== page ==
•The outdoor vermicompost beds did not get too wet after the rains. The moisture in the beds has remained at the right levels. The worms did not leave the beds in spite of the high rainfall. In the indoor beds, I am using some of the beds to produce worms that are fatter. Some of the beds are used to increase worm breeding rates by the addition of oatmeal discards from the Frog Hollow Café (Ferry Building in San Francisco).

    •When I discuss composting or the nature of soil organic matter or soil organic carbon or humus with people on the farm and off the farm, I realize that a lot of misconceptions concerning these terms are due to the fact that a lot of the products that are sold to farmers and gardeners are not defined properly by the manufacturers. I have discussed humus and soil organic matter briefly in previous blogs but I will start this discussion again but in more detail in subsequent blogs. Because of the enormous amount of carbon stored in soil organic matter, soil management and composting play not only an important role in agroecology but may be important factors in affecting/moderating the global greenhouse effect.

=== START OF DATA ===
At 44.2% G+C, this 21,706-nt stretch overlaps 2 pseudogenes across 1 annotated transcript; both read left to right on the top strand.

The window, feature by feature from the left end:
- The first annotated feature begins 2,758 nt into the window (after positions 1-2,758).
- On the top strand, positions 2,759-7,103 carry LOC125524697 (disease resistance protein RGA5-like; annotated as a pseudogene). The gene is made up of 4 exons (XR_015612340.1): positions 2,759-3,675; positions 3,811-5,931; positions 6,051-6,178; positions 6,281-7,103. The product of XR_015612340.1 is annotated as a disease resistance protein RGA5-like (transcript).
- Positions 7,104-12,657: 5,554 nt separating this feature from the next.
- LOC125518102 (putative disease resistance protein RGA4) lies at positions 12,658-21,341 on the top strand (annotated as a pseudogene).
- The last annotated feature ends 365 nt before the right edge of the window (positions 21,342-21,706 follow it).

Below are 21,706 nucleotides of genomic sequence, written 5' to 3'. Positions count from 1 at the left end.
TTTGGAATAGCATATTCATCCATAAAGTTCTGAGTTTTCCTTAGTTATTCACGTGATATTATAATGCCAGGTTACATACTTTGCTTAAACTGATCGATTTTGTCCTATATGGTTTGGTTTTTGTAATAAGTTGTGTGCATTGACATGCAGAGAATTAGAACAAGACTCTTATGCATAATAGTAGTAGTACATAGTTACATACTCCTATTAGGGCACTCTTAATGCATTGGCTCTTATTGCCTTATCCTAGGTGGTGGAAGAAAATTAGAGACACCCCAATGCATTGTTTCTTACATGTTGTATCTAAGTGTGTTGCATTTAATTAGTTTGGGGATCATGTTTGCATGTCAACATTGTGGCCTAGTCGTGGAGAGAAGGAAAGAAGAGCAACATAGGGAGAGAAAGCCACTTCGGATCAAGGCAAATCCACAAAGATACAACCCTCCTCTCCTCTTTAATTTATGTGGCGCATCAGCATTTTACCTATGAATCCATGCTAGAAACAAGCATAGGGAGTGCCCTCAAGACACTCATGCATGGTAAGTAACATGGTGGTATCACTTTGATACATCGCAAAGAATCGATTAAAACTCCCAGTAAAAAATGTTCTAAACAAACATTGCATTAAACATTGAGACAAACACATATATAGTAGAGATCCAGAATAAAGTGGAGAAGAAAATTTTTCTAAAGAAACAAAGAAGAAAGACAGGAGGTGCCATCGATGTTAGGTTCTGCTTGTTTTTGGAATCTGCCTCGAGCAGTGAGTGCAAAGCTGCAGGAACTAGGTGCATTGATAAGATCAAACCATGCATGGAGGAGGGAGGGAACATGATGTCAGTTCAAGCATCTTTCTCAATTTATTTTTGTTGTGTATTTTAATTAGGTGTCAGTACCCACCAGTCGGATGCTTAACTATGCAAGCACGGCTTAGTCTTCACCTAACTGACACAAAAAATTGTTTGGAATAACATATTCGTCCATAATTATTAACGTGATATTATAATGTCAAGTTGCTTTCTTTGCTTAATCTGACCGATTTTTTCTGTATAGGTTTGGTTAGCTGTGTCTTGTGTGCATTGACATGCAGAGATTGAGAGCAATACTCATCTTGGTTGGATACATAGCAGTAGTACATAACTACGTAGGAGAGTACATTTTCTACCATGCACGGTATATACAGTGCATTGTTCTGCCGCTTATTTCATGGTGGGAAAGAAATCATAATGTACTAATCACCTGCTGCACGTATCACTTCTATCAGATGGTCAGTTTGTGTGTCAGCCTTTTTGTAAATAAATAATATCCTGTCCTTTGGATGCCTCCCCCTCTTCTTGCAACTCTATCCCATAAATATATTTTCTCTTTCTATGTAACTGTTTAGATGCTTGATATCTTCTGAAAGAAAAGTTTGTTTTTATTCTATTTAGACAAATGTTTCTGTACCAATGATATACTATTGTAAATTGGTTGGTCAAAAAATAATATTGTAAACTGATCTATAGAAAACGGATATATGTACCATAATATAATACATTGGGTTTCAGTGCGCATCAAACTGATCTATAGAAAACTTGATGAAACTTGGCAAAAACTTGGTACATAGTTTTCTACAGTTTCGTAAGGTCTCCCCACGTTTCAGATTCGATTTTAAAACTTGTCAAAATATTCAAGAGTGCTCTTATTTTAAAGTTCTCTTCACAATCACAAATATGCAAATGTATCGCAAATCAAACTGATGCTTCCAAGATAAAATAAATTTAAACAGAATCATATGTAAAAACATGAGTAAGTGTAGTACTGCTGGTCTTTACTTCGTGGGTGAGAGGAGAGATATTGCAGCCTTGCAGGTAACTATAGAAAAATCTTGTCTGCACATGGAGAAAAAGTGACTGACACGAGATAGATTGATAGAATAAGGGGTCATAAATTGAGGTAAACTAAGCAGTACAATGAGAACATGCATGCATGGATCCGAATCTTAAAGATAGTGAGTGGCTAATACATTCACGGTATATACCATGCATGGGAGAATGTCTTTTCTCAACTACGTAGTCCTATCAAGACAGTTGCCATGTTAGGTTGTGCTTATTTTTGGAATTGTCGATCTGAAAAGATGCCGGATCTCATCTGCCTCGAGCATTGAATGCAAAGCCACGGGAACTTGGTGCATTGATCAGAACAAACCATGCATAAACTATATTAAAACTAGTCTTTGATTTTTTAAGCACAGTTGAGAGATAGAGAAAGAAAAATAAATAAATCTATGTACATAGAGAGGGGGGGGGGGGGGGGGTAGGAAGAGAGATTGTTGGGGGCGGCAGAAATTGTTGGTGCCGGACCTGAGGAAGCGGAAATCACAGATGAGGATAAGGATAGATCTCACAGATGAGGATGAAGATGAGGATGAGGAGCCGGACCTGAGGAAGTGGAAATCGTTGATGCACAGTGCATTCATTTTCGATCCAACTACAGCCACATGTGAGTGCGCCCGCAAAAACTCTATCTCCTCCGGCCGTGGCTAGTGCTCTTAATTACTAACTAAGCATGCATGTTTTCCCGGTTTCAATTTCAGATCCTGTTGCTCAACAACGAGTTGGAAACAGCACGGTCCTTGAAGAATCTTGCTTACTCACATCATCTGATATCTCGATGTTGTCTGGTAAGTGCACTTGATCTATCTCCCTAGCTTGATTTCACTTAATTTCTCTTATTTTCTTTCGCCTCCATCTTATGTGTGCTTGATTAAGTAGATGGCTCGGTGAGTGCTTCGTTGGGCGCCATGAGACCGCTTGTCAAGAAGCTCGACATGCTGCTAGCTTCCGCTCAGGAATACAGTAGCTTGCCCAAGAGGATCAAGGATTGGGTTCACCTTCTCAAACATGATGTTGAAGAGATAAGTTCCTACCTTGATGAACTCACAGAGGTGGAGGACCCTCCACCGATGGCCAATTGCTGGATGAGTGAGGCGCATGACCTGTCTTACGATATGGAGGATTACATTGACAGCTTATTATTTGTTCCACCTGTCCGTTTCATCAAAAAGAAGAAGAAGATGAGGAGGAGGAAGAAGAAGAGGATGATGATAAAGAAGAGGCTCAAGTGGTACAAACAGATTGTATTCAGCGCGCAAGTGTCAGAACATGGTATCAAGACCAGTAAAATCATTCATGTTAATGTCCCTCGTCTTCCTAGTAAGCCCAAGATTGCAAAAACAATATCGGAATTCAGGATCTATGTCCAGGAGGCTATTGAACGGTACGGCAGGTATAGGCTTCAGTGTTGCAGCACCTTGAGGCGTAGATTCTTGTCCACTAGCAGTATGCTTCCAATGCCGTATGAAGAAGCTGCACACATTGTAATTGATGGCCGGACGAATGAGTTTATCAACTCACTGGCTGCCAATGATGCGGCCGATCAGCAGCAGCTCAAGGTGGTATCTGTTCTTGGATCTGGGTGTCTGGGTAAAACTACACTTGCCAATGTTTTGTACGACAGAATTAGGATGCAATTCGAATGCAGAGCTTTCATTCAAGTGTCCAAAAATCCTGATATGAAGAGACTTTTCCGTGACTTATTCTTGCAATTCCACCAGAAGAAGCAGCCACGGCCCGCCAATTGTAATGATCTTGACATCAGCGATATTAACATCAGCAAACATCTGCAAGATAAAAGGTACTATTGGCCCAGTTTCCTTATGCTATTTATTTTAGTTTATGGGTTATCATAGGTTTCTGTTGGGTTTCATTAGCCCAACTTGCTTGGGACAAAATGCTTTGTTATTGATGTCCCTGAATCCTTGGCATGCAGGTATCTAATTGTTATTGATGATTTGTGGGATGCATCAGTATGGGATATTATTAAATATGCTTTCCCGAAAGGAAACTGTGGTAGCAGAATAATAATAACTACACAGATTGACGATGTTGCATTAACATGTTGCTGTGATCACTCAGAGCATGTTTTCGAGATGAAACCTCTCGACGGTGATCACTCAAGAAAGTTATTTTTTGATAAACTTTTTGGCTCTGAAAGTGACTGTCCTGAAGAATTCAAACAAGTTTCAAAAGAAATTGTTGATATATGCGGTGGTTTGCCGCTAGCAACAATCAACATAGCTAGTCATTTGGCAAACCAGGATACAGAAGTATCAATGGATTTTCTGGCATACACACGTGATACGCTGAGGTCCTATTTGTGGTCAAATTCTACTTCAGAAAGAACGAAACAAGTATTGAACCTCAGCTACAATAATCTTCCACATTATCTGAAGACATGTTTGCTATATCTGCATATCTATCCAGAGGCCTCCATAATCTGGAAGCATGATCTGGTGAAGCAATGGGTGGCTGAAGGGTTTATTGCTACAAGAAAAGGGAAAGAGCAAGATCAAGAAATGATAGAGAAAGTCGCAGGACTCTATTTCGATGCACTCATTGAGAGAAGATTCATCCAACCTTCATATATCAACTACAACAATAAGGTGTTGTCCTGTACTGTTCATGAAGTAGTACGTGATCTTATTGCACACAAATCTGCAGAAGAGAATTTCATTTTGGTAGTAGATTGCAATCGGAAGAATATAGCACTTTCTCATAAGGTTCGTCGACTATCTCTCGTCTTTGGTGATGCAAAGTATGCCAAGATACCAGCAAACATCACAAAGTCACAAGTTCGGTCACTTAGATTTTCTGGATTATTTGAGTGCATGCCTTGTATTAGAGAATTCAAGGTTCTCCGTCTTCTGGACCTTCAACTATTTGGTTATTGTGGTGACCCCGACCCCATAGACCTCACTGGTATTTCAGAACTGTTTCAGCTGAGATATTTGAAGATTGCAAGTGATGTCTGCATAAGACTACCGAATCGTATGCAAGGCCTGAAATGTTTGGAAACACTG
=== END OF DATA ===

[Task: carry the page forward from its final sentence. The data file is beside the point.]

•What is soil organic matter? SOM is composed of all the living organisms that reside in soil (the soil foodweb) including the living roots of plants, dead tissue (remnants of microbes, roots, leaves etc.), and non-living non-tissue (humus and non-humic substances). Let’s reflect upon this definition and we will continue this discussion in the next blog.

    Author: Christophe Kreis  MLF Soil Consulting PhD, Molecular Biology/Developmental Biology, University of British Columbia, Canada. Christophe is co-founder of MLF Soil Consulting with his wife Monique. He started his career in basic medical research and after various positions in academia and industry Christophe slowly returned to his first passion Soil Ecology and Microbiology. It is his belief that human health is tied intimately to soil health through the production of healthy food. For this reason MLF Soil Consulting is committed to help farmers improve the management of their soil through composting, vermicomposting and biological analysis of microbial soil life.